The results of this project, if you are able to take it on, would be that food insecure people in our community—that is, people who may not know from one day to the next whether they will be able to afford to feed their family—can rely on a steady flow of nutritious, fresh, local fruits and vegetables to ensure their families are well-fed. Their access to the produce from your garden will help make sure that children are growing properly and able to focus better in school, and that children and adults both have a chance to be healthy and avoid health problems such as obesity, diabetes, heart disease, and other health concerns that have been connected to eating highly processed foods instead of fresh whole ingredients.
2. Determine what to grow:
-Go to http://extension.wsu.edu/wallawalla/wp-content/uploads/sites/26/2013/07/INW-Vegetable-Gardening.pdf for tips on what vegetables grow well in this area, what soil type they need, how to maximize your garden space, and what time of year they need to be planted and harvested.
-Consider the time-frame – many vegetables will grow well into the fall, as late as November, so choose vegetables that fit within your timeline.
-We have many seeds available, and have had a lot of luck in getting seeds donated from the Master Gardeners and seed suppliers.
3. Determine how you want to start (from seed, indoors, from starts)
-If you choose start the seeds now indoors (we have egg cartons as well as indoor planting trays to help you get started) or sow directly in the soil. Some vegetables do very well to be started in late winter/early spring and then be transplanted, while others do not do well when transplanted.
-If you choose to start the seeds outdoors, be sure to take into consideration how long seeds take to reach full maturity and whether our growing season is long enough, as well as when you will need to sow the seeds.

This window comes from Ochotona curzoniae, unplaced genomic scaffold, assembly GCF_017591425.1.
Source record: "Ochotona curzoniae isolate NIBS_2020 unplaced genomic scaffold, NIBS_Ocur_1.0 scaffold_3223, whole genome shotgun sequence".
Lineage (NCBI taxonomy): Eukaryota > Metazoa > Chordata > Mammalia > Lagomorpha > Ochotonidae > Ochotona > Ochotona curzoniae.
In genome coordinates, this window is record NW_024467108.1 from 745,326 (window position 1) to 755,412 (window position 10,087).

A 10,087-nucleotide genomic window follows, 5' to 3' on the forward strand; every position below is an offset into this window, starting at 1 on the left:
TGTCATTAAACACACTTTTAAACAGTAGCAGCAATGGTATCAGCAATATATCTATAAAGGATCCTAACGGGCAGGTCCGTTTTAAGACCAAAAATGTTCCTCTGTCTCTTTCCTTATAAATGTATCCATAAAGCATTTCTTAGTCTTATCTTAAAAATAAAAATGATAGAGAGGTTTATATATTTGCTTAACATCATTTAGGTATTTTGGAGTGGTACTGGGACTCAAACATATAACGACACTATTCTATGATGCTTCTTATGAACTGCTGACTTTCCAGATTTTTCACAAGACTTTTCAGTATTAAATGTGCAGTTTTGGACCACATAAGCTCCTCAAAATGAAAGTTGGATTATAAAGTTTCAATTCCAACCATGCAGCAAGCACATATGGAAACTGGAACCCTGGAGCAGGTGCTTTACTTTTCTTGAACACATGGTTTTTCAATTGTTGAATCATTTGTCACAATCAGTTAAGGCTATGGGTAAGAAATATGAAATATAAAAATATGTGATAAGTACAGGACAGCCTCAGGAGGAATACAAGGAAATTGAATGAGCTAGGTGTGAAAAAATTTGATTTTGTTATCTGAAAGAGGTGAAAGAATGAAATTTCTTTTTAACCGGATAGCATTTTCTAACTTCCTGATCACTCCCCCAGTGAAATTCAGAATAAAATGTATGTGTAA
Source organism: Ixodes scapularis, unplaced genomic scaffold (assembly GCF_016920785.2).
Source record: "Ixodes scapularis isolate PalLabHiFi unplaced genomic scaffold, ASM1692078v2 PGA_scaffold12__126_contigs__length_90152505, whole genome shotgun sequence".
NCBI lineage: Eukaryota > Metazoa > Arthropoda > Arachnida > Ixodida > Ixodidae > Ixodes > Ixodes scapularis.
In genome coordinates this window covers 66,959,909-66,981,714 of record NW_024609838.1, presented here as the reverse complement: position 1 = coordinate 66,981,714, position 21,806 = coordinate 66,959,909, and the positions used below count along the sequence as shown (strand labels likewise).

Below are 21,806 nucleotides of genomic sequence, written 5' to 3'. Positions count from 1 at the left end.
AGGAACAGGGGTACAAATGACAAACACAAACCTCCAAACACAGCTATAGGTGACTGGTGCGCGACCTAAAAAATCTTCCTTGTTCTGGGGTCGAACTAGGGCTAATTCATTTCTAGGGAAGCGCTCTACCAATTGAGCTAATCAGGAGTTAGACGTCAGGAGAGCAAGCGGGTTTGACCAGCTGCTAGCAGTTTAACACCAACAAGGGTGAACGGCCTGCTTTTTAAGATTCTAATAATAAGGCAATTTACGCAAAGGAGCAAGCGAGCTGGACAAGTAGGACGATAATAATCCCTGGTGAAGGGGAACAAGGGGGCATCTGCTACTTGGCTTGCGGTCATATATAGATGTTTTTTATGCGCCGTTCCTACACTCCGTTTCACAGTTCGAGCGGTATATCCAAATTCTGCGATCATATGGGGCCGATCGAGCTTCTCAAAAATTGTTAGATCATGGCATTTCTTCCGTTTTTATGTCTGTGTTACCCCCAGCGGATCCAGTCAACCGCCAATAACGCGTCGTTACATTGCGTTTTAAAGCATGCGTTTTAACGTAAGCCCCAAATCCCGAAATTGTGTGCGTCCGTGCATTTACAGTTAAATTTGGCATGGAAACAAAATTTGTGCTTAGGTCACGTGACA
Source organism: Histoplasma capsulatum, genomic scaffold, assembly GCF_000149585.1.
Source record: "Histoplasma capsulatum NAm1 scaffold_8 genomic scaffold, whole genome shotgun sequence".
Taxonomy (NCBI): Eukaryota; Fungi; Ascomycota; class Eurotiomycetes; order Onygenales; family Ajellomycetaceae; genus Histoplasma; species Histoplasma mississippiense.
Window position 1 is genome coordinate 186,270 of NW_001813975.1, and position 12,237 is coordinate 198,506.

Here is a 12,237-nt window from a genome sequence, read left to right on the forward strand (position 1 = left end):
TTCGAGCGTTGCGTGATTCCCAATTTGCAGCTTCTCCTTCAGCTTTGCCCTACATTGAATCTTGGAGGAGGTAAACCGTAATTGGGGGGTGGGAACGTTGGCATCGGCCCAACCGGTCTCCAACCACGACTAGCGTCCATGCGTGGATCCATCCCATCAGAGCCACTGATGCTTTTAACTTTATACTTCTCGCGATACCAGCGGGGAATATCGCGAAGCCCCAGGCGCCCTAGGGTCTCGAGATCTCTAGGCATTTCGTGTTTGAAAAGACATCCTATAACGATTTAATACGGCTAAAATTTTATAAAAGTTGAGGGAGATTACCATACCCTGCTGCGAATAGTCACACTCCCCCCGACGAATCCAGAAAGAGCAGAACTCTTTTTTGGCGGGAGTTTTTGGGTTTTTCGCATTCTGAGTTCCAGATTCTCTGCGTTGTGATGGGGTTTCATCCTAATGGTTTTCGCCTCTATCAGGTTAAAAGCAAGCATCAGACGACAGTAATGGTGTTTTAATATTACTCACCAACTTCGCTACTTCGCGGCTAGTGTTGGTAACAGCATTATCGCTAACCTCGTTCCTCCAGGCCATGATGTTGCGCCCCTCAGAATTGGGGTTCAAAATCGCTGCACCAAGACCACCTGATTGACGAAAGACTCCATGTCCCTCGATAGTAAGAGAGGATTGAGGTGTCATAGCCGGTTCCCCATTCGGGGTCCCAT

-If you choose to use starts grown from someone else, start looking now for a donor to offer these starts to you for free or at a discount.
4. Prepare your garden plot.
- There are many ways to prepare a garden for planting. You may need to till, add nutrient-rich compost or fertilizer, and/or put down straw or another type of mulch to slow weed growth. If you need help getting access to these supplies and/or finding someone to help till, give us a call!
-Determine the layout of your garden to maximize space. Consider “companion plants” that help each other grow well, such as basil with tomatoes, marigolds to control pest problems, and other combinations that grow well when planted together.
5. Schedule volunteers
-You will need a lot of volunteers at the beginning to help prepare the plot and plant.
-You will need a steady schedule of volunteers to keep up with watering and weeding the garden throughout the summer. I found the easiest way to manage this was to assign each day of the week to one person, and count on them to always go water on that day of the week.
-If weeds become an issue, consider throwing a “garden party” to get a large number of volunteers out at once to tackle weeds.
-Be sure to have a sign-in sheet for volunteers to log the time they spend in the garden, note what they did and leave any notes for the other volunteers to see.
6. Utilize resources!
-WWU Extension Master Gardeners are a valuable resource. They are experienced gardeners and they are required to do community service.